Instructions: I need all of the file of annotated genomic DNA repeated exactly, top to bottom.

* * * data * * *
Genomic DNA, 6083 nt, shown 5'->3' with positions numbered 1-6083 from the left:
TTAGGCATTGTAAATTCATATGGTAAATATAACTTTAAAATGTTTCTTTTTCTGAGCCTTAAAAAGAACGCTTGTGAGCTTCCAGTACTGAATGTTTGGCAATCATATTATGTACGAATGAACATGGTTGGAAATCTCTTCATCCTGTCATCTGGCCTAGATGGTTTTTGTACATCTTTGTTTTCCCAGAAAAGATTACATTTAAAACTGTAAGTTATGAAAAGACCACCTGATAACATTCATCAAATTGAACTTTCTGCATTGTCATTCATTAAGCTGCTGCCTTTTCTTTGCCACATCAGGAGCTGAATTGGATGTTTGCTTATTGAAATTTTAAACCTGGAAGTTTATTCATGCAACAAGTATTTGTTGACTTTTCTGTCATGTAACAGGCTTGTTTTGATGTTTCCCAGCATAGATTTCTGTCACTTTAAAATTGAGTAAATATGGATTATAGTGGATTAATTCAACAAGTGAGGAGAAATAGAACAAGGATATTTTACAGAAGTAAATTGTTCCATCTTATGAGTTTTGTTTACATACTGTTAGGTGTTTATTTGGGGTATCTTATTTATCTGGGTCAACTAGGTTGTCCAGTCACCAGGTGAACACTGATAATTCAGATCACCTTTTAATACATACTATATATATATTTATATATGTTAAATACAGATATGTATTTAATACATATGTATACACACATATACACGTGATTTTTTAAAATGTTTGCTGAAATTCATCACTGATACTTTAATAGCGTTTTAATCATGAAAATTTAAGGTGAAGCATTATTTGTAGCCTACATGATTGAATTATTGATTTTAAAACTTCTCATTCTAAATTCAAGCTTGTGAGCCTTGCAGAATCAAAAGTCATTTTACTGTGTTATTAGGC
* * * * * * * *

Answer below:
Genomic DNA, 6083 nt, shown 5'->3' with positions numbered 1-6083 from the left:
TTAGGCATTGTAAATTCATATGGTAAATATAACTTTAAAATGTTTCTTTTTCTGAGCCTTAAAAAGAACGCTTGTGAGCTTCCAGTACTGAATGTTTGGCAATCATATTATGTACGAATGAACATGGTTGGAAATCTCTTCATCCTGTCATCTGGCCTAGATGGTTTTTGTACATCTTTGTTTTCCCAGAAAAGATTACATTTAAAACTGTAAGTTATGAAAAGACCACCTGATAACATTCATCAAATTGAACTTTCTGCATTGTCATTCATTAAGCTGCTGCCTTTTCTTTGCCACATCAGGAGCTGAATTGGATGTTTGCTTATTGAAATTTTAAACCTGGAAGTTTATTCATGCAACAAGTATTTGTTGACTTTTCTGTCATGTAACAGGCTTGTTTTGATGTTTCCCAGCATAGATTTCTGTCACTTTAAAATTGAGTAAATATGGATTATAGTGGATTAATTCAACAAGTGAGGAGAAATAGAACAAGGATATTTTACAGAAGTAAATTGTTCCATCTTATGAGTTTTGTTTACATACTGTTAGGTGTTTATTTGGGGTATCTTATTTATCTGGGTCAACTAGGTTGTCCAGTCACCAGGTGAACACTGATAATTCAGATCACCTTTTAATACATACTATATATATATTTATATATGTTAAATACAGATATGTATTTAATACATATGTATACACACATATACACGTGATTTTTTAAAATGTTTGCTGAAATTCATCACTGATACTTTAATAGCGTTTTAATCATGAAAATTTAAGGTGAAGCATTATTTGTAGCCTACATGATTGAATTATTGATTTTAAAACTTCTCATTCTAAATTCAAGCTTGTGAGCCTTGCAGAATCAAAAGTCATTTTACTGTGTTATTAGGC